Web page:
The Women of Rock Creek series is set at the turn of the 20th century through World War 1. Davis brilliantly depicts the historical setting, tensions, and events that shaped that time, touching on the women’s suffrage, the Great War, The Spanish Flu, class distinctions, and more. She is not just a fiction author who sets her books in a historical time period because it’s fun; she is a true historical fiction author who takes the time to research the time period and craft a story that could have come right out of the diary of a real person. The historical context is as much a character as the characters themselves.

Next on my list: I’m honestly not sure, because her only other books are novellas, and I don’t like novellas! (I’m weird – I usually only read books that are over 300 pages). But, since the novellas expand on the Women of Rock Creek characters’ stories, I may concede and read her Rock Creek Christmas Collection.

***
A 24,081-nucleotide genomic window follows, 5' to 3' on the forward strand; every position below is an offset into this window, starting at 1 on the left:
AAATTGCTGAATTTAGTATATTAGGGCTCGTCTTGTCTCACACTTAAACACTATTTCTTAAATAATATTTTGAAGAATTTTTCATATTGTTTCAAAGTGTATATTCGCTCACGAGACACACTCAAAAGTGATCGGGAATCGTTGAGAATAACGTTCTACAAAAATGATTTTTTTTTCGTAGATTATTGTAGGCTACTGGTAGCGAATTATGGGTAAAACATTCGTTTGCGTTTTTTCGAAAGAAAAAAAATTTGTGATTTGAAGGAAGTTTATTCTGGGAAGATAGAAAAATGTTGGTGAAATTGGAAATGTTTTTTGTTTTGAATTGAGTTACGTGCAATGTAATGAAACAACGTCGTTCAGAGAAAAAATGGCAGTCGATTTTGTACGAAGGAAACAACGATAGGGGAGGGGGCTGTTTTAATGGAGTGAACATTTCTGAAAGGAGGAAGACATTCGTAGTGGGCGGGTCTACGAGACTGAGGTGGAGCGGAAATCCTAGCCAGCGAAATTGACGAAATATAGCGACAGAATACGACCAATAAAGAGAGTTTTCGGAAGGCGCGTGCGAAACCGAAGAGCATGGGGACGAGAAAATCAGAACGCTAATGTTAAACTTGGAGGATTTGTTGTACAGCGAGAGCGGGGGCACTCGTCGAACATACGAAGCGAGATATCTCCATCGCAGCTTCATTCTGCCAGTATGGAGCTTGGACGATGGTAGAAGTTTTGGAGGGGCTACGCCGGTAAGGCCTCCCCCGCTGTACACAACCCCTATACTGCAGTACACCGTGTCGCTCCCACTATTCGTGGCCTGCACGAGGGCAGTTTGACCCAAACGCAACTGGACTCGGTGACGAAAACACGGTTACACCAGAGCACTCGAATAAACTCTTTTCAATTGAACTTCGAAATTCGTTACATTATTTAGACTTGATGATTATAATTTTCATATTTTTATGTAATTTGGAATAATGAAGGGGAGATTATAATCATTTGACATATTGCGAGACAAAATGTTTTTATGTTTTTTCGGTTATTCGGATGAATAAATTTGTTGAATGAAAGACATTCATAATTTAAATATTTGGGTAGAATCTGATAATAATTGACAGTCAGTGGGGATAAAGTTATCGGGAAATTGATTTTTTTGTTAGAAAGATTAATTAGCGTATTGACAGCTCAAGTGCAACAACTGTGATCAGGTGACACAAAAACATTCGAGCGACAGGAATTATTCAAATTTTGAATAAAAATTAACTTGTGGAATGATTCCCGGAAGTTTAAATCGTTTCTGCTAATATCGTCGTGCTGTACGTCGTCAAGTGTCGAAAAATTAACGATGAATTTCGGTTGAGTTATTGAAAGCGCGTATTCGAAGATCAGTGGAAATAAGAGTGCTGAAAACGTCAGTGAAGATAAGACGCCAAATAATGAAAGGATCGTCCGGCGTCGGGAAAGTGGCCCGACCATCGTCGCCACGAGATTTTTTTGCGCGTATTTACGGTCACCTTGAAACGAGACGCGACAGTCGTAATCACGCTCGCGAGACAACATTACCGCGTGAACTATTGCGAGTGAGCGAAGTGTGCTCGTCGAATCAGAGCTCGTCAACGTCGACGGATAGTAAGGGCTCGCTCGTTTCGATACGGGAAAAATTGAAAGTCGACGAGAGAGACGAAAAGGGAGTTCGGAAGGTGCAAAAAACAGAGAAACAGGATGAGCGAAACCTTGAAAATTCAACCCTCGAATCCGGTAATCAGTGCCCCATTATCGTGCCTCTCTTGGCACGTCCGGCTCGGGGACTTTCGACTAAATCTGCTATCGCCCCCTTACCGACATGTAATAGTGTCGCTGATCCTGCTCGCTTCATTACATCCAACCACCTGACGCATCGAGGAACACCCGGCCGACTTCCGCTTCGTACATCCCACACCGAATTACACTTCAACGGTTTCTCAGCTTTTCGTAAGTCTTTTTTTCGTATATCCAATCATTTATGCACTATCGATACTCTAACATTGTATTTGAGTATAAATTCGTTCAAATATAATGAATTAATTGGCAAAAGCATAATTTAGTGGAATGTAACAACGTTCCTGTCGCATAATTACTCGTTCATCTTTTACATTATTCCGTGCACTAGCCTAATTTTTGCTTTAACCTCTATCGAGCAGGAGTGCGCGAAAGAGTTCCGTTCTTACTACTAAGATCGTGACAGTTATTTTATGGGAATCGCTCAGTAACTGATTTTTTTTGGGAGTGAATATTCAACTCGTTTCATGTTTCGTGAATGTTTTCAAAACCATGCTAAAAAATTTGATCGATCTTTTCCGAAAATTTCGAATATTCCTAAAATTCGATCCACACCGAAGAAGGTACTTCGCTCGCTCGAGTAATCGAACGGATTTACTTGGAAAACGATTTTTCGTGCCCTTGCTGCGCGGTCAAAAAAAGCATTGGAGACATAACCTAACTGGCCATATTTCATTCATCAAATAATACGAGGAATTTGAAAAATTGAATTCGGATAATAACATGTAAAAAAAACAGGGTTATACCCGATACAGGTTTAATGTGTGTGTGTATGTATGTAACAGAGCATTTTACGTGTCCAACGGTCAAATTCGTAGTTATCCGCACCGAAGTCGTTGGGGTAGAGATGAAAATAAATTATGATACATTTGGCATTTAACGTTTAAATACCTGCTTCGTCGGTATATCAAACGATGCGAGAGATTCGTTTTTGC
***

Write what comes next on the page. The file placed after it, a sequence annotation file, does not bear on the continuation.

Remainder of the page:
Julie Klassen

Genre(s): Historical Christian Romance

Keywords: Jane Austen, period drama, period romance, dancing master, apothecary, intrigue, Cornwall, regency romance, friendship, class society

Titles I’ve Read:

My Take:

Julie Klassen is an award-winning author who gives fans of Jane Austen more books to read! Her historical romances with a touch of mystery are true period pieces in the vein of Pride & Prejudice and Jane Eyre. Also, if you are a Poldark fan, you will love these books, especially since some of them are set in Cornwall as Poldark is.

Though lengthy (which I like), her books are filled with just enough unanswered questions keep you turning pages long after you planned to go to bed. She unfolds her characters’ stories slowly while keeping interest and resolving the unanswered questions in the end. Her character development is well-thought out, her attention to historical details is spot on, and her plot twists keep the reader guessing.

True confession: The first book I read of hers was The Dancing Master. I could not get into this book. It took me almost a month to read; usually I will fly through a book like that in well under a week. I’m glad I did not give up on her though, because I absolutely loved the others of hers I read!

Next on my list: I don’t know yet! She has plenty more books for me to discover, but I haven’t picked one.


Christy Barritt

Genre(s): Christian Romantic Suspense/Mystery/Thriller